The two largest problems with the first prototype were rigidity and speed. The leadscrew drew at a crazy high resolution of 4800 steps per inch, but a rate of about 30 seconds per inch. We abandoned the leadscrew for a rack and pinion system for both the horizontal and vertical car. This brought the resolution down to about 100 steps per inch, and the speed up to about one inch per second.To improve rigidity, the horizontal carriage rolls on bearings along an OpenBeam rail.
We moved the electronics to the horizontal car, and dramatically simplified the laser-cut construction. The stepper motor drives a gear along an laser-cut acrylic gear-track attached to the back of the open beam. The laser-cut gear is simply presure fit to stepper's D-shaft, this has been surprisingly reliable.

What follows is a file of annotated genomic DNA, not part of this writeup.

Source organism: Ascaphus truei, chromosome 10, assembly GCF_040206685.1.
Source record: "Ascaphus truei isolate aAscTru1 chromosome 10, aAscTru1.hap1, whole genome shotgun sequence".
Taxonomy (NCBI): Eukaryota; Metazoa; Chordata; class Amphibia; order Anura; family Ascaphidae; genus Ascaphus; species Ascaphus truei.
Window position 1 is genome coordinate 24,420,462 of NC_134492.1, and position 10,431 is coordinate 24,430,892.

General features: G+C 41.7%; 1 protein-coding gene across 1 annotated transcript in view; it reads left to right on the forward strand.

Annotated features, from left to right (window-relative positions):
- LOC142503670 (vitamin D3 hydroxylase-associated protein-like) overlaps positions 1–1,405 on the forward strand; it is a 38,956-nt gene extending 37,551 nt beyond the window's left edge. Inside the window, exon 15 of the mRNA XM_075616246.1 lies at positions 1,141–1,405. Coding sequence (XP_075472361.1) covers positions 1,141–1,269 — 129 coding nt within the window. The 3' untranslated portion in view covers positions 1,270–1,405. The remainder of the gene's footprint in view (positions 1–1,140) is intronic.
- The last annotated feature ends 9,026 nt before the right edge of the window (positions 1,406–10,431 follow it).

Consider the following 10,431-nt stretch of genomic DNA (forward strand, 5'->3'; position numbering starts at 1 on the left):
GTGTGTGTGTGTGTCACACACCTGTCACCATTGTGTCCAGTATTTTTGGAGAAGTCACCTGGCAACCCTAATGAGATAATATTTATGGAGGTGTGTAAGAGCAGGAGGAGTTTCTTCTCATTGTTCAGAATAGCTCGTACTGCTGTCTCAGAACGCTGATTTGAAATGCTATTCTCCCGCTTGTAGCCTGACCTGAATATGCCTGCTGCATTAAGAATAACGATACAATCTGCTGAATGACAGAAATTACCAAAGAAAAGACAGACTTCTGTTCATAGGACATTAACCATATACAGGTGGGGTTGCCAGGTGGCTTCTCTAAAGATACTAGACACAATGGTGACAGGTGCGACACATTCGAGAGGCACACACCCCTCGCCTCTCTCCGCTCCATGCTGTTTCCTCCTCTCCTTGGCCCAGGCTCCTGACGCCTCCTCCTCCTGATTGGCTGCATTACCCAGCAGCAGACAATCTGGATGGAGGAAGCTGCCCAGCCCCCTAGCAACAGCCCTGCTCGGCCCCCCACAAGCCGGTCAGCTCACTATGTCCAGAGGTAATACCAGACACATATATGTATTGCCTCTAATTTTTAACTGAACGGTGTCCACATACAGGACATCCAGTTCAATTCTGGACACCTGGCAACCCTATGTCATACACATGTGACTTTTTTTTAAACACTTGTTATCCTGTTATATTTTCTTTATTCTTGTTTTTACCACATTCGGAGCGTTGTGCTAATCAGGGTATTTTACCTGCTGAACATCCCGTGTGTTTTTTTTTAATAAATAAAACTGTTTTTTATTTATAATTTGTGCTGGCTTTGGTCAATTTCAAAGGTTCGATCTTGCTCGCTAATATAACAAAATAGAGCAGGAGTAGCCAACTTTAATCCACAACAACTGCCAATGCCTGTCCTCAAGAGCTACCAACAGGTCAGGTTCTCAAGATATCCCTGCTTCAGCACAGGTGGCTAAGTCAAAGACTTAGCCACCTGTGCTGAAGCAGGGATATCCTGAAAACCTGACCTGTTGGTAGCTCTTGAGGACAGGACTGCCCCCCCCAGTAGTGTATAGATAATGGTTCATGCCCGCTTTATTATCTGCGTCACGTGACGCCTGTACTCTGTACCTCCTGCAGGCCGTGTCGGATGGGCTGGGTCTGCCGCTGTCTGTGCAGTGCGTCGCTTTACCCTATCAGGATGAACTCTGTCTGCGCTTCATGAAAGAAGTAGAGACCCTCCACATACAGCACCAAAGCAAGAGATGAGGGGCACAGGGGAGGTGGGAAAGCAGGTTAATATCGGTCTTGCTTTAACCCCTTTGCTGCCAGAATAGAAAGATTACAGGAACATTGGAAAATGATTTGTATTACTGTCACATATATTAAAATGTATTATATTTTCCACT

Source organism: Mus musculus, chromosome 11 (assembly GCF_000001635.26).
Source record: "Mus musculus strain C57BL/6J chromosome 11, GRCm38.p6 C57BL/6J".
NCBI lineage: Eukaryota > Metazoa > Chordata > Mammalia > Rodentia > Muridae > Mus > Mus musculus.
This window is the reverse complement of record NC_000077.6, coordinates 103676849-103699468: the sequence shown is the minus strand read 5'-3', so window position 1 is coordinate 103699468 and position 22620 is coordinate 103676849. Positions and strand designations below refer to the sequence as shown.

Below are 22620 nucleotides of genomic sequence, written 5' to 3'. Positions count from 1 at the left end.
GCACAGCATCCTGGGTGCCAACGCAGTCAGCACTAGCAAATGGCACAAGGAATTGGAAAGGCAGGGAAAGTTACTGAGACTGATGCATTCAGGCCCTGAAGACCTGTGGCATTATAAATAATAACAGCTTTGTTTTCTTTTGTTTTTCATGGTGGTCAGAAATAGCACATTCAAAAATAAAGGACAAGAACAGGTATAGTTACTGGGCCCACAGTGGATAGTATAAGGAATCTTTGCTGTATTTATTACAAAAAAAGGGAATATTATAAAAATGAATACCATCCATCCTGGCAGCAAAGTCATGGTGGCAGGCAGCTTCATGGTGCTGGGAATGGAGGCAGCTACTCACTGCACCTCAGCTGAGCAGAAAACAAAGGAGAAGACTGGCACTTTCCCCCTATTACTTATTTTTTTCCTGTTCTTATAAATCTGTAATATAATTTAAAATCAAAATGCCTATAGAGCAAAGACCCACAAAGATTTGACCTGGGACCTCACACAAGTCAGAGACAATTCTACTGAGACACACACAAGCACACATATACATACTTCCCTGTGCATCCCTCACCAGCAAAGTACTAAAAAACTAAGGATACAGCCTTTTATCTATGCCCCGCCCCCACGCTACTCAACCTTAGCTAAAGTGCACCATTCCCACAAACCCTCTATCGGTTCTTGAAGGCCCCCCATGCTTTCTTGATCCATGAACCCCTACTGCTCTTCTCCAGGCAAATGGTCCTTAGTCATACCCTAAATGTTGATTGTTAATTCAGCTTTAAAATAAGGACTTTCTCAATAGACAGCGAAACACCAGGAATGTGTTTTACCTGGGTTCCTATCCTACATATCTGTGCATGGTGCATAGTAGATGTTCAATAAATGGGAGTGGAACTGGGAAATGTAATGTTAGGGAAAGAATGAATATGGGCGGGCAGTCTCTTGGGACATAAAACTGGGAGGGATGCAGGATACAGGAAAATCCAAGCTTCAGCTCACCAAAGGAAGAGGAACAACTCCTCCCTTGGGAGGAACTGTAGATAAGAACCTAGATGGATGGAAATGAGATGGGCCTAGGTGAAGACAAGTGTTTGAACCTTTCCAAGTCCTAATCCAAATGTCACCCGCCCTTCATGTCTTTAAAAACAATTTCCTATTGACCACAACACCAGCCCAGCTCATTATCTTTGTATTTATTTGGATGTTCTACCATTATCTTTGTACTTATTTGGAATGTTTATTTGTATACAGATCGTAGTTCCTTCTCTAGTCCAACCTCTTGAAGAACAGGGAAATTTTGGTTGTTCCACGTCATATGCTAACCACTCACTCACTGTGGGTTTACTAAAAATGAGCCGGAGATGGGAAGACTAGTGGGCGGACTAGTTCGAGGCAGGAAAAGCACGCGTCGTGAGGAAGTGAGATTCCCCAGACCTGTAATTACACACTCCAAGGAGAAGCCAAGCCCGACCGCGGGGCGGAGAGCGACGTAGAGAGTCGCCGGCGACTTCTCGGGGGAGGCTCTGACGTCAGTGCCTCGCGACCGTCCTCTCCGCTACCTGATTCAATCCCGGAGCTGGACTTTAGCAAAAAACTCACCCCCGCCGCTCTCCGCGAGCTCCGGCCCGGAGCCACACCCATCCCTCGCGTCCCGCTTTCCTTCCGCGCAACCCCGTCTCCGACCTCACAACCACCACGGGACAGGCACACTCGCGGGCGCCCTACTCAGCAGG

The vertical carriage rides on two pan-head M3 screws slotted into the OpenBeam. The screws are adjusted so the carriage can slide but doesn't wobble too much. We tried a small, light stepper first, and then a more powerful but heaveir one. The steppers partially, but struggled moving up and occassionally stalled and missed steps. WD-40 helped quite a bit but vertical motion was still not reliable enough.
The first prototype couldn't lift the pen at all. For the second prototype, mounted the pen to a micro-servo.
For this round we started building the front-end control software with Processing. The version had no GUI, but was able to send a series of hand coded instructions to the Arduino, or to parse an .svg using the geomerative library.